Another car which caught my attention was a BMW 2002 cabriolet. I remember our family BMW 1602 fondly. There were a beautiful old Bentley, a green goddess of a Jaguar. Rovers, Granadas, Capris and even a 2CV, have all been in our historic family car pool.
It seems appropriate to mention some lovely Americana today. Today being, the 4th of July, y’all! A beautiful Ford Thunderbird in particular caught my eye, another of dad’s favourites. Plus the ’66 Mustang. For Terry, who I fondly call, the ‘Mayor of Hampton’, the Cadillac would be his pick. Terry has exquisite taste. Would be great if we could club together to buy a Caddie for him, just to lure him back. We do miss him.
I was thrilled to see this fuel-cell powered car at the show. I first saw a working hydrogen car, a BMW 7 series in 2007, when iChauffeur took part in the Brighton to London Eco Rally. The rally founder chauffeured us in our Lexus hybrid. The first luxury hybrid chauffeur car in London. Today, we have hybrid Mercedes S-Class, and all-electric Mercedes EQV, 6 passenger MPV vehicles. Our future is electric.
I spoke to a helpful and friendly officer about the cars. She told me the Metropolitan Police have 21 hydrogen-powered Toyota Mirai cars. By 2019, they had already clocked up over 260,000 emission-free miles. However there are only 2 locations that they can be filled up: The National Physics Laboratory in nearby Teddington, and Gatwick Airport.
At the moment the officer told me, the NPL facility is not available to them at the moment. Which means they have to fill up at Gatwick, which is not ideal. She said they are very quiet, and they have good performance, and a 300 mile range. Ten of these cars have been partly funded by the European Commission as part of the Fuel Cells and Hydrogen Joint Undertaking research programme. Seth Finkelstein, the Met’s fleet services air quality lead, explains: “Alongside our existing fleet of hybrid and electric cars, we want to explore whether hydrogen power could also become part of our future.”
I was thrilled that the NPL are involved in the project. My brother Will and I used to be in the 1st Osterley Scouts in Osterley, on the border of Spring Grove, Isleworth. The leader at the time was Ted Deeley. He was a remarkable man, and sorely missed. He used to work at the NPL. Alan Turing, the inventor of the computer, and codebreaker lived in Hampton. ‘Prof’, as he was known, though never a professor. Alan worked at NPL for a couple of years after the war.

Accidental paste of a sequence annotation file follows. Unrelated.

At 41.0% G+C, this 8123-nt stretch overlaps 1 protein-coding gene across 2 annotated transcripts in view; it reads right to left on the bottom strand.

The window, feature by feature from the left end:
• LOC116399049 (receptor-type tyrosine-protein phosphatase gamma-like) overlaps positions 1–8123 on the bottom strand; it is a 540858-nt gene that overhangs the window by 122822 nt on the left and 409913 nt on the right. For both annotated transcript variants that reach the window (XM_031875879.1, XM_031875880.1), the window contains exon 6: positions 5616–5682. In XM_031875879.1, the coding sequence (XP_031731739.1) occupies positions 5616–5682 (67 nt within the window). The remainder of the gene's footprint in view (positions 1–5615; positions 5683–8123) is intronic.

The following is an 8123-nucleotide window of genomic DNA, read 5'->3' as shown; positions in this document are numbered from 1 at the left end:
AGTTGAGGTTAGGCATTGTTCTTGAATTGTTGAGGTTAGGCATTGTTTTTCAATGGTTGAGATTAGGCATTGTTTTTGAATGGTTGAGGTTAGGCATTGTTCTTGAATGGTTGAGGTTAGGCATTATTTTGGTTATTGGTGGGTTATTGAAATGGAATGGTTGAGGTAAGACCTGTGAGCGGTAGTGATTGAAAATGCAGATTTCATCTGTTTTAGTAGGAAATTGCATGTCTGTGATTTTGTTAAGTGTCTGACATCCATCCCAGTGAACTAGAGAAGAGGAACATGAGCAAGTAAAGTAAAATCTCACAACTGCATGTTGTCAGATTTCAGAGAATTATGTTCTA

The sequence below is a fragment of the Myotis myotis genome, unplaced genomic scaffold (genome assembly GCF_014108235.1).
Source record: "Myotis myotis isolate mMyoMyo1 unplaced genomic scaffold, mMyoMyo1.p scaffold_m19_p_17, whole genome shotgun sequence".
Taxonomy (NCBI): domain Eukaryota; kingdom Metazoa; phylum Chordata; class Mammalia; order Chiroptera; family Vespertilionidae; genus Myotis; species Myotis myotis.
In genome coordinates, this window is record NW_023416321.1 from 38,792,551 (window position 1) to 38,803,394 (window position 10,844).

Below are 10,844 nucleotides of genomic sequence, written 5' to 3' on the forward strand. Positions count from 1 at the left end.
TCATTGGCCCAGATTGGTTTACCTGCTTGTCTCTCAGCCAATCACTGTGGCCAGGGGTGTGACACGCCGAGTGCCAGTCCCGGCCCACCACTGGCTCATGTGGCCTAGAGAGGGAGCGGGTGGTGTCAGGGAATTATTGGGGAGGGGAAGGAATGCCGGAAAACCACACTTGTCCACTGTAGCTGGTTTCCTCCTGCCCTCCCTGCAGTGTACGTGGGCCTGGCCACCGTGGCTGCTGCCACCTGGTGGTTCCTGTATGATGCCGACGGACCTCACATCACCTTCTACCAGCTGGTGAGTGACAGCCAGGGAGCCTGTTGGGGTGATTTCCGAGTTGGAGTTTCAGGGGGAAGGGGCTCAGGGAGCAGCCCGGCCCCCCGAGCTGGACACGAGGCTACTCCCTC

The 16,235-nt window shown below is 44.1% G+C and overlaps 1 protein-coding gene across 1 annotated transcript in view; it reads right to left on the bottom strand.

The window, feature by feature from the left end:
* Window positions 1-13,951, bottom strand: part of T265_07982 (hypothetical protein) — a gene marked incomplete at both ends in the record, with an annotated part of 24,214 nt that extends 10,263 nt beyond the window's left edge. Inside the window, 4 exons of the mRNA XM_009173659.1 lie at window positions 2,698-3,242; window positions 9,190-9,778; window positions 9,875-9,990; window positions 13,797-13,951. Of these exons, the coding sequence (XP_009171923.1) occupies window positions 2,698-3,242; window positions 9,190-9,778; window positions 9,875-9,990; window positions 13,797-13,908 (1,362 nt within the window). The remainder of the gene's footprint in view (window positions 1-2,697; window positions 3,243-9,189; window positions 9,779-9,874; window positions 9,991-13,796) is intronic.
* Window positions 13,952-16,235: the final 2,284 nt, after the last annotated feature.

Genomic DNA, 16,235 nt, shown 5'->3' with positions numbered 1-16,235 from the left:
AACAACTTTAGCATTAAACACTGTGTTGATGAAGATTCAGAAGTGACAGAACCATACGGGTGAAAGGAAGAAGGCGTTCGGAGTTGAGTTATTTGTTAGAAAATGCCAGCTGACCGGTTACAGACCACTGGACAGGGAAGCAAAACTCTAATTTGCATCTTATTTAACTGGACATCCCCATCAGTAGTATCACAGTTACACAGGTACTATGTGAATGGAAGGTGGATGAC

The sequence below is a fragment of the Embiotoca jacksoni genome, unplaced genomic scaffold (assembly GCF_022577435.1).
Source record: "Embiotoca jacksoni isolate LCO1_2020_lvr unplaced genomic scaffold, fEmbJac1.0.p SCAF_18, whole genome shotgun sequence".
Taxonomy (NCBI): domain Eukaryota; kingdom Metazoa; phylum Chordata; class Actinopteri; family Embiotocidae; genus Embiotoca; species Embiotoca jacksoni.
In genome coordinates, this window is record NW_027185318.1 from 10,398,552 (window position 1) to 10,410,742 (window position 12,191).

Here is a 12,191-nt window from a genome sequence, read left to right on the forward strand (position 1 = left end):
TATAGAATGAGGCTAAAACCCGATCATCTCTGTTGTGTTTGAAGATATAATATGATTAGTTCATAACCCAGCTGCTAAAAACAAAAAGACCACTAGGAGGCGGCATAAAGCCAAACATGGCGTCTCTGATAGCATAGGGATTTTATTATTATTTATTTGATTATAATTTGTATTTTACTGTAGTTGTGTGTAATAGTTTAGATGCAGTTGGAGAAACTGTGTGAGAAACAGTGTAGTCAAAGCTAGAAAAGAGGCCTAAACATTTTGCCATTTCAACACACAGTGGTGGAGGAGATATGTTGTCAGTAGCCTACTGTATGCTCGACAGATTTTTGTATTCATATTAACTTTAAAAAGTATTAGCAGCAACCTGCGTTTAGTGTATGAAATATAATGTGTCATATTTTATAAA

The problem, like electric is infrastructure. In 1897, the first luxury electric taxis were available to hire in London. After a couple of years the cabs rolled to a halt. Poor reliability, lack of range, plus the heavy weight made them very unreliable.
With the only emissions being water, hydrogen seemed like it was poised to replace petroleum vehicles. The biggest issue, though was the infrastructure. I didn’t see any electric cars apart from the Scalextric cars, on the cool track. iChauffeur didn’t have any cars on display. The private hire industry is suffering from approximately half of the drivers that we did in London pre-Covid. We were fortunate to retain many more than that, but sadly some of our great chauffeurs did decide to retire at this point. The classic car show is held on the first Saturday of July. This year coinciding with The Rolling Stones at Hyde Park, The F1 British Grand Prix at Silverstone as well as Wimbledon.
Sir Winston Churchill said that the Humber Pullman was “the only car I can stretch out in”. In London during the war, Churchill grew fond of his bullet-proof Humber Pullmans. These government cars were chauffeur-driven skilfully by the Royal Army Service Corps. Churchill’s affection for the horse drawn carriage was still strong, writes Richard M. Langworth, Senior Fellow at the Hillsdale College Churchill Project. When ready to leave on a trip, he would ask not whether the chauffeur was behind the wheel but, “Is the coachman on his box?”
Sir Winston was not a motorist but enjoyed good transportion. Comfort and reliability were paramount. Churchill’s Humber Pullman Mark IV is now on display at the Louwman Museum.
Churchill was a loyal Rootes customer. He bought a Hillman Minx (1948), a Hillman Husky (1958). For his 80th birthday, the Rootes Group presented him with a 1956 Humber Hawk Mark VIA estate, “a token of our appreciation of his services not only to the country, but to all of us.”
The palace hosts the RHS flower show in July and the Concours Of Elegance Classic Car show in September.